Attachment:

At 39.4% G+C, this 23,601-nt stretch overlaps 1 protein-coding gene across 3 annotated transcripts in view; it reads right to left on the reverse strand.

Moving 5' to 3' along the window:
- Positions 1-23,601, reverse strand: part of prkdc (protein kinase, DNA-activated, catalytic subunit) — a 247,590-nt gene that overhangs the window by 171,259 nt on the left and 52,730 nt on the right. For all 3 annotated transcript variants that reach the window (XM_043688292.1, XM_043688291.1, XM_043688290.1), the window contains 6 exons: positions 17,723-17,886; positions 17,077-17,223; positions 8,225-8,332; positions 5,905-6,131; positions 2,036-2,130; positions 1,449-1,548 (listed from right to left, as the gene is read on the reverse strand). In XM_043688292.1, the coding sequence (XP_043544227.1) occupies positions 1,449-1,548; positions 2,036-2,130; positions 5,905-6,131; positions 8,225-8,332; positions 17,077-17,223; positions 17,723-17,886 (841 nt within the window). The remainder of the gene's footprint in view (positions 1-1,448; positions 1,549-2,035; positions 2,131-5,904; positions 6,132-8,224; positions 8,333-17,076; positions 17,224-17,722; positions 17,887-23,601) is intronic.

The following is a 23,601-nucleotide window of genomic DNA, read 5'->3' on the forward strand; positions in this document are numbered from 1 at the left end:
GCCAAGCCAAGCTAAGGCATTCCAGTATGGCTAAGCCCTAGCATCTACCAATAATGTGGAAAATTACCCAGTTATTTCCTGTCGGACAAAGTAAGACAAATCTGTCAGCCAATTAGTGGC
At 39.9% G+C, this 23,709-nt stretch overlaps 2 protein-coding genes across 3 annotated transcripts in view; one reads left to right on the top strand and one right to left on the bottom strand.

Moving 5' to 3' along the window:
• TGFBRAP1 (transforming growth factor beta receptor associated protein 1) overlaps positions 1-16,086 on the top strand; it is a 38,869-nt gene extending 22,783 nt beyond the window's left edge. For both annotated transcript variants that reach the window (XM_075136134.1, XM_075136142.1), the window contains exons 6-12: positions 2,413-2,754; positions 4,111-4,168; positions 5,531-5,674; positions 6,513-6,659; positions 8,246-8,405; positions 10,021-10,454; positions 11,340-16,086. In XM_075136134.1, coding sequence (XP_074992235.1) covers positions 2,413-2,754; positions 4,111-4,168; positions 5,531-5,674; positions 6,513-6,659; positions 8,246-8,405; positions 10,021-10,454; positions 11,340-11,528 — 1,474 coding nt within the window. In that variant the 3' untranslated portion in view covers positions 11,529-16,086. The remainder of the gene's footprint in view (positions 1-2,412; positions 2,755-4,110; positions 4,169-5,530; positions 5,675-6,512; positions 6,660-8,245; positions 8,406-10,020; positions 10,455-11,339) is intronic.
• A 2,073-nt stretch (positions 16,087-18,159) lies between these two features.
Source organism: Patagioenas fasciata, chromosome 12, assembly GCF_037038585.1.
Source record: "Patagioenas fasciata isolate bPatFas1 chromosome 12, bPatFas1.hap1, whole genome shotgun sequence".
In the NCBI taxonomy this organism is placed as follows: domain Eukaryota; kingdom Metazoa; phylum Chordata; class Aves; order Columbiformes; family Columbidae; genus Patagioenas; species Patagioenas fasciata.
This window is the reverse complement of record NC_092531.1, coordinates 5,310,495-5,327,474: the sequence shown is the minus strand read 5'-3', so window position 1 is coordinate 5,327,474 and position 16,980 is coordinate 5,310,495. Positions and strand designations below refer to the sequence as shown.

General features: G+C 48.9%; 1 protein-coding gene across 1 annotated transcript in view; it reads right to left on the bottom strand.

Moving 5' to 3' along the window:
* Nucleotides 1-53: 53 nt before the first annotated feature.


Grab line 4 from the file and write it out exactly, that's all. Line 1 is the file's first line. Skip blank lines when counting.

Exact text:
The following is a 23,601-nucleotide window of genomic DNA, read 5'->3' on the forward strand; positions in this document are numbered from 1 at the left end: